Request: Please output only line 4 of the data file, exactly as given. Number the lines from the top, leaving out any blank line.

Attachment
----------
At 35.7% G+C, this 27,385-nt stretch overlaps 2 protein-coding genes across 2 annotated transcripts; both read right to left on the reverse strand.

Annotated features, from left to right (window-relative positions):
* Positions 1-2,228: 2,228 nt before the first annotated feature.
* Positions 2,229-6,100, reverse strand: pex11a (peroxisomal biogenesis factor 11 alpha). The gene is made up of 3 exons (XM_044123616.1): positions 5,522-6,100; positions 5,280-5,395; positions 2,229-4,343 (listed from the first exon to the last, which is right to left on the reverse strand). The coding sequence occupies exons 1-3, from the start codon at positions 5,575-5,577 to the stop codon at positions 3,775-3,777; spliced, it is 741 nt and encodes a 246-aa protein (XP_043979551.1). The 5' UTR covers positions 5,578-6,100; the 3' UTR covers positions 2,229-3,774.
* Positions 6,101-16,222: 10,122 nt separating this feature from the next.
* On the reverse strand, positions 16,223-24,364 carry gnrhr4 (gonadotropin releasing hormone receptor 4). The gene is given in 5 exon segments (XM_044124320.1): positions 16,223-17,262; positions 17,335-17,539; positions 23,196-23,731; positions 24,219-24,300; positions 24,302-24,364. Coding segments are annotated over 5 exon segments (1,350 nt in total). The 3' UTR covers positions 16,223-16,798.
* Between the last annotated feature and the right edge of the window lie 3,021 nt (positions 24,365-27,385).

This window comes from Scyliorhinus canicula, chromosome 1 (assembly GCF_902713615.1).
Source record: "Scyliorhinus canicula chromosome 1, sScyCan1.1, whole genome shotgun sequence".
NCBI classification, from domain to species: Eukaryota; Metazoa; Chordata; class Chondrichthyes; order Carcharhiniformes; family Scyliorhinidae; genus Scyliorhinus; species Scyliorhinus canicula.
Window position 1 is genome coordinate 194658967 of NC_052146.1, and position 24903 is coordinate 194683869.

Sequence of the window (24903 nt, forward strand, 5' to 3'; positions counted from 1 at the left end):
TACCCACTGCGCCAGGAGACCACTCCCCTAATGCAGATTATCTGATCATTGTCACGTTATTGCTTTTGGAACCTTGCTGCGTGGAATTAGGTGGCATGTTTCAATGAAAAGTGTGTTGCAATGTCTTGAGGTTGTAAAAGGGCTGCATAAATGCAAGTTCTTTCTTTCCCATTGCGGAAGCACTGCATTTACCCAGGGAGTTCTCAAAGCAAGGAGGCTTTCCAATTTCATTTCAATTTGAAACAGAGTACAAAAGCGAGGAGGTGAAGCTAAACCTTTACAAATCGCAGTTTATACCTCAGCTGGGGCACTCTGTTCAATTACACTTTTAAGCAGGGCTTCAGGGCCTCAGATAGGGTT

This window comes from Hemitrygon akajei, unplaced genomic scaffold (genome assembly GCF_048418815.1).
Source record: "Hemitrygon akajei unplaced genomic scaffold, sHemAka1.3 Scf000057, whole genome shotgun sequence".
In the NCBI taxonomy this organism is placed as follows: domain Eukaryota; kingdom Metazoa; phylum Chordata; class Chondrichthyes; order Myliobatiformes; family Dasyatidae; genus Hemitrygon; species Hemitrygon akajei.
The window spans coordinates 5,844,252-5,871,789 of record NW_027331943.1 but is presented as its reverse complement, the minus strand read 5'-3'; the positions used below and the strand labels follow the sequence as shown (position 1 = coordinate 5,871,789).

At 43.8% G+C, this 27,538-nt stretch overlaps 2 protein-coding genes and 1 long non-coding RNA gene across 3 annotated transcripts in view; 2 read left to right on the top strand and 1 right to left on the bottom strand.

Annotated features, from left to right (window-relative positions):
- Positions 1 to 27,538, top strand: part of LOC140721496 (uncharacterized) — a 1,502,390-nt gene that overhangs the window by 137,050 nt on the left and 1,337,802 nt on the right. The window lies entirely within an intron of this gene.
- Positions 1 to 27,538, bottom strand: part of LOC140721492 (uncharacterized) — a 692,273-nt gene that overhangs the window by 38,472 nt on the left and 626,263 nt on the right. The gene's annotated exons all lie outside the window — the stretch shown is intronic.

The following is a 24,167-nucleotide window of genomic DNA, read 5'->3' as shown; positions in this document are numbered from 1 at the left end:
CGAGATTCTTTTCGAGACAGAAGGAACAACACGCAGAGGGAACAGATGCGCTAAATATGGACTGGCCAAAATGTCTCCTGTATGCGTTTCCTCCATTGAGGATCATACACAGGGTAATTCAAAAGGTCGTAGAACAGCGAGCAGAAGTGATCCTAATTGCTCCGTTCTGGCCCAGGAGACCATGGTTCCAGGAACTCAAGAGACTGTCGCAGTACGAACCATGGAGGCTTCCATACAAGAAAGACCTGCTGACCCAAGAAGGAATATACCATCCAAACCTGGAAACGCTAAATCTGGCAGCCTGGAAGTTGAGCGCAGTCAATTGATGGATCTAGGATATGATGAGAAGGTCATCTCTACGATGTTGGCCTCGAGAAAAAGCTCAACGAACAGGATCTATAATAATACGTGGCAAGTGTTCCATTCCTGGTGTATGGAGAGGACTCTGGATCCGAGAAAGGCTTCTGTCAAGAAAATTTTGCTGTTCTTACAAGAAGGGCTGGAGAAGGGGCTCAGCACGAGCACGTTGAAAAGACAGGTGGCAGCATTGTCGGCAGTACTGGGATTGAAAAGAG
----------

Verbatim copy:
* Positions 2,229-6,100, reverse strand: pex11a (peroxisomal biogenesis factor 11 alpha). The gene is made up of 3 exons (XM_044123616.1): positions 5,522-6,100; positions 5,280-5,395; positions 2,229-4,343 (listed from the first exon to the last, which is right to left on the reverse strand). The coding sequence occupies exons 1-3, from the start codon at positions 5,575-5,577 to the stop codon at positions 3,775-3,777; spliced, it is 741 nt and encodes a 246-aa protein (XP_043979551.1). The 5' UTR covers positions 5,578-6,100; the 3' UTR covers positions 2,229-3,774.